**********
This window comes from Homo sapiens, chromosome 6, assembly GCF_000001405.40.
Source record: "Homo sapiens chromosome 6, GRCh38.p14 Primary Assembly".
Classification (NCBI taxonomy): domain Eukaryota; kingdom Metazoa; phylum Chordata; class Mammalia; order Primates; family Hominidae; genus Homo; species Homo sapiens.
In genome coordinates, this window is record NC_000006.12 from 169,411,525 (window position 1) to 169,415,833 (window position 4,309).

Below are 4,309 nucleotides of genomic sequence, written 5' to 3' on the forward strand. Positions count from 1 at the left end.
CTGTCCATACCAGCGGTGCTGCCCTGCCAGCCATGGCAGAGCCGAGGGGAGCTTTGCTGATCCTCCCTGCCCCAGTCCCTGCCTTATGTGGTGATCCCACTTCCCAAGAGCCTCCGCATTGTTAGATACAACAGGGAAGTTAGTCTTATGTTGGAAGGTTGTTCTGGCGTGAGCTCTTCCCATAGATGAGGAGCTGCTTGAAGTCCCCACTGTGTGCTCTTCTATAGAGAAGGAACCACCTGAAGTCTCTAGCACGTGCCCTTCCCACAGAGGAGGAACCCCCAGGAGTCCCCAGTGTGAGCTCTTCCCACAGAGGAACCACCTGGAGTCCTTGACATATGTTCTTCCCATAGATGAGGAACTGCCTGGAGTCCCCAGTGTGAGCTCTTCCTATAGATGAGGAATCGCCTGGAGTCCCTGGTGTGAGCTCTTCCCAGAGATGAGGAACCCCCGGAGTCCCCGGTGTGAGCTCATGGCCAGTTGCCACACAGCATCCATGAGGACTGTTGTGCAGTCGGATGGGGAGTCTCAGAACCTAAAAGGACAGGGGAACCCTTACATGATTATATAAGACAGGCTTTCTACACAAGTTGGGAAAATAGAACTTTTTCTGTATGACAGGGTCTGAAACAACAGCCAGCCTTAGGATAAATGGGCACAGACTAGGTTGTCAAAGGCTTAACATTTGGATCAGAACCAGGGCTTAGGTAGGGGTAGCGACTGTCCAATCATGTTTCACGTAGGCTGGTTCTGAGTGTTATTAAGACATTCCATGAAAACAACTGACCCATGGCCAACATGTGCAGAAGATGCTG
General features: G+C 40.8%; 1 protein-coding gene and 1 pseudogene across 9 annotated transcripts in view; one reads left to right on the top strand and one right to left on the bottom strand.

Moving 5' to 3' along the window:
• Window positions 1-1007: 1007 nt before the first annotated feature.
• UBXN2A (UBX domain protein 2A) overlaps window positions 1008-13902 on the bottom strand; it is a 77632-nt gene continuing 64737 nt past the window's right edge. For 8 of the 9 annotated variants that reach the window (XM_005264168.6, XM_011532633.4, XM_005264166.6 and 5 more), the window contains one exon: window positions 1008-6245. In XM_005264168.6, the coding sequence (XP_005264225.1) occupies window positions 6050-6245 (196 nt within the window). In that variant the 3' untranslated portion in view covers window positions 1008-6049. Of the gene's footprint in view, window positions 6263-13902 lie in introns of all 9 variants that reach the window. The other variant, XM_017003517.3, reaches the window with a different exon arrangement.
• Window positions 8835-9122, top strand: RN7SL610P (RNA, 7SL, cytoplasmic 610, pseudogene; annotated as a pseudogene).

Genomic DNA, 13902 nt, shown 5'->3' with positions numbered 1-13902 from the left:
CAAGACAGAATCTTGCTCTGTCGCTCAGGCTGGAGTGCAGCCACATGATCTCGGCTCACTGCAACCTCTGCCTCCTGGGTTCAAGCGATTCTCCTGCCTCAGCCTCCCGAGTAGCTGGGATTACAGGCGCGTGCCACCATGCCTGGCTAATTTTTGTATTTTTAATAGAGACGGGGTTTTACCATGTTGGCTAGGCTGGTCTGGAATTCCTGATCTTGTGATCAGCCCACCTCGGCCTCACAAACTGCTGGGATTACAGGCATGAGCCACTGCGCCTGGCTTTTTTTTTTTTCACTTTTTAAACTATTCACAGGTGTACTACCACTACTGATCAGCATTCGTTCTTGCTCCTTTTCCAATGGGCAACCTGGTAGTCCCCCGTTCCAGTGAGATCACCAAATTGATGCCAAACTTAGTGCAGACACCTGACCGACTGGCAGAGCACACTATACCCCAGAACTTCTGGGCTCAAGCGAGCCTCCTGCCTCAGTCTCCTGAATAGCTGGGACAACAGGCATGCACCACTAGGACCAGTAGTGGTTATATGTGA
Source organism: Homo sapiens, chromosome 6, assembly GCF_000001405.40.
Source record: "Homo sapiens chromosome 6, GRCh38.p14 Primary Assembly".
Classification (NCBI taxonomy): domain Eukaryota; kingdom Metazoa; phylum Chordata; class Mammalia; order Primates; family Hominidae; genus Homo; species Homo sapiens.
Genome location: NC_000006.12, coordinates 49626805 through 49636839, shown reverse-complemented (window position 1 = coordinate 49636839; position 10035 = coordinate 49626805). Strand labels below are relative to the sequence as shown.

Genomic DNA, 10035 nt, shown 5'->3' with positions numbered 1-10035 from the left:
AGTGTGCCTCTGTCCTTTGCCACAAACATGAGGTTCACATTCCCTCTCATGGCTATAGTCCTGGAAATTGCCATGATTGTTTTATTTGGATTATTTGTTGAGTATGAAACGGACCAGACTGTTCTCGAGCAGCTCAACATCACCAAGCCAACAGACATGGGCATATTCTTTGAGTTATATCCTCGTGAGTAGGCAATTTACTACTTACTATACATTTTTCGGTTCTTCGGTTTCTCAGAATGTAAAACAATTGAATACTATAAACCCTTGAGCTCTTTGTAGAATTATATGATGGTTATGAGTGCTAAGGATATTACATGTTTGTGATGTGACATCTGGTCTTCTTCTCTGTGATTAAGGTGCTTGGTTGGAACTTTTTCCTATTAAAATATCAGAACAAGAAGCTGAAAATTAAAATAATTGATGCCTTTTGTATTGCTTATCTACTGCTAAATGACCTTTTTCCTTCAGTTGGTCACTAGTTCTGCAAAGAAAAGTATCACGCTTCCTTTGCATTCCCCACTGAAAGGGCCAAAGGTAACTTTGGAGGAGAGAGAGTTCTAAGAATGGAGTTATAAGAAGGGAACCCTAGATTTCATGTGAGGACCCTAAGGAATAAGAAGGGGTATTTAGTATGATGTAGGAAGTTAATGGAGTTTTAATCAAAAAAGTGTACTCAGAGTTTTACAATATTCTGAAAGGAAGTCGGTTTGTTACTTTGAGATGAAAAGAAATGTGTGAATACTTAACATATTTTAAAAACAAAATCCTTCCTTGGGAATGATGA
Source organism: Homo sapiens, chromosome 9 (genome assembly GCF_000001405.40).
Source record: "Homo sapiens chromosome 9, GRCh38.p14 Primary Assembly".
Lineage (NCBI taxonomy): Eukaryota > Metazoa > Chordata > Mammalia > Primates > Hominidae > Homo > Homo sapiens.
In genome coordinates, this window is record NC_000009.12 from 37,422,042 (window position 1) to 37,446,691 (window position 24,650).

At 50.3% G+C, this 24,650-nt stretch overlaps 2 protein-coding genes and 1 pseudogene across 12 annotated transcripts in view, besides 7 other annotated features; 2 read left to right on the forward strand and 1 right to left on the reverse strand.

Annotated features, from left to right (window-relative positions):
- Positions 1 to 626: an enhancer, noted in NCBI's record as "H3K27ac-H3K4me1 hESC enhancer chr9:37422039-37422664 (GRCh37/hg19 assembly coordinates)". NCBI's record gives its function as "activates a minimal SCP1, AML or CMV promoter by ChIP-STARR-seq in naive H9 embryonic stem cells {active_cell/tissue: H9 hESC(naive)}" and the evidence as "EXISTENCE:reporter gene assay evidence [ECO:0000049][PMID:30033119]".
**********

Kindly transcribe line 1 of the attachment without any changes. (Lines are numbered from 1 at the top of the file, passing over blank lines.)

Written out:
This window comes from Homo sapiens, chromosome 6, assembly GCF_000001405.40.